History of the Breton stripe
The Breton stripe is a real friend to everyone. Due to its common character and simplicity, it is loved in almost every wardrobe. In this article I will tell you more about the history of this stripe. How did the Breton stripe become a classic?
For the origin of the Breton stripe and stripes in general, we go a long way back: the Middle Ages. In Western culture, there is a long tradition of striped clothing for those outside the established order. Think of jesters and other carnivalesque figures, but also of the sick and prostitutes. Stripes were executed in many colors and sizes, both horizontally and vertically. Prisoners also wore striped clothing: we still know this today.
The line was taken over by sailors. Until the nineteenth century sailors and fishermen wore their own clothes on board. The sailors often made these clothes themselves, whether or not according to the rules as imposed by the captain. The stripe emphasized the low status the sailors had in the hierarchy of the navy.
In 1858, the clothing of the French navy was officially established. This included the marinière: a long knitted top with a boat neck and three-quarter sleeves, and of course: white-blue stripes. To be precise: 20 white stripes and 20 or 21 blue stripes on the front, and 15 white stripes on the sleeves and 14 or 15 blue stripes. The blue stripes were an inch wide, and the white stripes were two inches wide. The clothes were made by tailors in the Navy workshop.
There are a few reasons for the use of the stripes in sailor uniforms. As you read above, historical tradition is one of them. There are also a number of practical reasons. For example, the white-blue stripe is clearly visible when a sailor fell overboard.
In addition, a stripe was easy to knit at the time. In 1816 the circular knitting machine was invented and with this technique a seamless outfit with boat neck could easily be made. The color blue can also be explained logically. The largest naval force of the time, the Royal Navy, had been wearing this color for years. It radiated status and victory. This color was expensive at the time; another reason to alternate the blue with the (much cheaper) white.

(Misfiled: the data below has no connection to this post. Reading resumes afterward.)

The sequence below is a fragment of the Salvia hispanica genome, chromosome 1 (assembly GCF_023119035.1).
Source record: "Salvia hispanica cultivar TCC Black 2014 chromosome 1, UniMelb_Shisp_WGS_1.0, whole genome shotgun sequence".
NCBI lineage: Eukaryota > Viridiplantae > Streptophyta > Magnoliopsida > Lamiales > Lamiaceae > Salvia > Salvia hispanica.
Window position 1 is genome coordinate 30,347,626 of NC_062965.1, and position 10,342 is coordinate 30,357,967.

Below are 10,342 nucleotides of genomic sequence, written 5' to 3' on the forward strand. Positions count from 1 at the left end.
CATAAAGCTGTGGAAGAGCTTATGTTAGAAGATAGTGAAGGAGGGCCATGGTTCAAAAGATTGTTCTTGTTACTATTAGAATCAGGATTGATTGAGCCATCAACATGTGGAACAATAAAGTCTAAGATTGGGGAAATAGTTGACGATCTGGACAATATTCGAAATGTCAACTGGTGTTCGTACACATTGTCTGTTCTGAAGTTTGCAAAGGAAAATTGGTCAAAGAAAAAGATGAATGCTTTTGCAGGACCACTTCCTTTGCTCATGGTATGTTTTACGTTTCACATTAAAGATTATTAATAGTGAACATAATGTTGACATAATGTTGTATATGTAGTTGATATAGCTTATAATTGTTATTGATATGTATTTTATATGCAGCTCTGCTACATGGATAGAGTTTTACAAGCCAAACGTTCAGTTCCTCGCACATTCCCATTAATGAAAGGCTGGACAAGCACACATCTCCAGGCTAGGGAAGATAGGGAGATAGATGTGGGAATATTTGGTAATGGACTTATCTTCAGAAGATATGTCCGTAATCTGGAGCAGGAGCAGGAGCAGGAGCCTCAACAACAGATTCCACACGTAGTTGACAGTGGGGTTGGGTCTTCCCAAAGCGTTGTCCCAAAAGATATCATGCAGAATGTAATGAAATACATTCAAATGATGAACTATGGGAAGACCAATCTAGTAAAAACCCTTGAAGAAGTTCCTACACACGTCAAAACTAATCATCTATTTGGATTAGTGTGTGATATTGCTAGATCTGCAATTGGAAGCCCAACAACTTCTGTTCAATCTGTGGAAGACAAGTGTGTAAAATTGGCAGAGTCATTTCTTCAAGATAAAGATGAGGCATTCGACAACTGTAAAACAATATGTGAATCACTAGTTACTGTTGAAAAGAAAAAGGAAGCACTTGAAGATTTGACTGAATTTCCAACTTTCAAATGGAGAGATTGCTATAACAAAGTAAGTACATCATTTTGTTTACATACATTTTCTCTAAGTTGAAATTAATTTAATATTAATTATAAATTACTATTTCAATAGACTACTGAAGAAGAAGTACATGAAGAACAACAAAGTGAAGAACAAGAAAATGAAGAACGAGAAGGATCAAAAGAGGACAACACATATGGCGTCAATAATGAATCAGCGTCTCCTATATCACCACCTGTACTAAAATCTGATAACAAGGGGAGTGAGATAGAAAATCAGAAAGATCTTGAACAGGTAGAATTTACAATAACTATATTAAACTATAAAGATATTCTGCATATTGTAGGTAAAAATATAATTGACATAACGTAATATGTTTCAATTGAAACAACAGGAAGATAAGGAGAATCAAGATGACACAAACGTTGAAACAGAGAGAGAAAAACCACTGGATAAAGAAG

In the second half of the nineteenth century, the Breton stripe was the inspiration for the first swimwear. Before that, undergarments were always white or ecru, but that changed around 1860. Colored undergarments became particularly popular in the United States and the United Kingdom. In Northern France in particular, this resulted in a striped image on the beaches. Clothing, as well as changing booths and chairs, were designed in the popular stripe pattern.
In the 1920s, sailor clothing became an increasingly important source of inspiration for Coco Chanel (1883-1971). This was partly because Chanel was one of the first to use jersey fabrics in casual wear for women, which was unusual at the time and had a cheap appearance. The simplicity and class of her designs made her one of the greatest fashion icons of her time. The Breton stripe was reflected in her designs, but also the boat neck and sailor collar.
In the 1980s, Jean-Paul Gaultier was the next designer to revive the Breton stripe. Inspiration from sailor clothing played a central role in almost all Gaultier’s collections. The French also liked to play with the sometimes thin line between men’s and women’s clothing. A theme that goes perfectly with the Breton stripe.
The Breton stripe has become a classic. Due to its historical context and simplicity, the stripe is like jeans: ageless and unisex. It rises above class due to its rich history, from the Middle Ages to the present day. And we are going to see this for a very long time.
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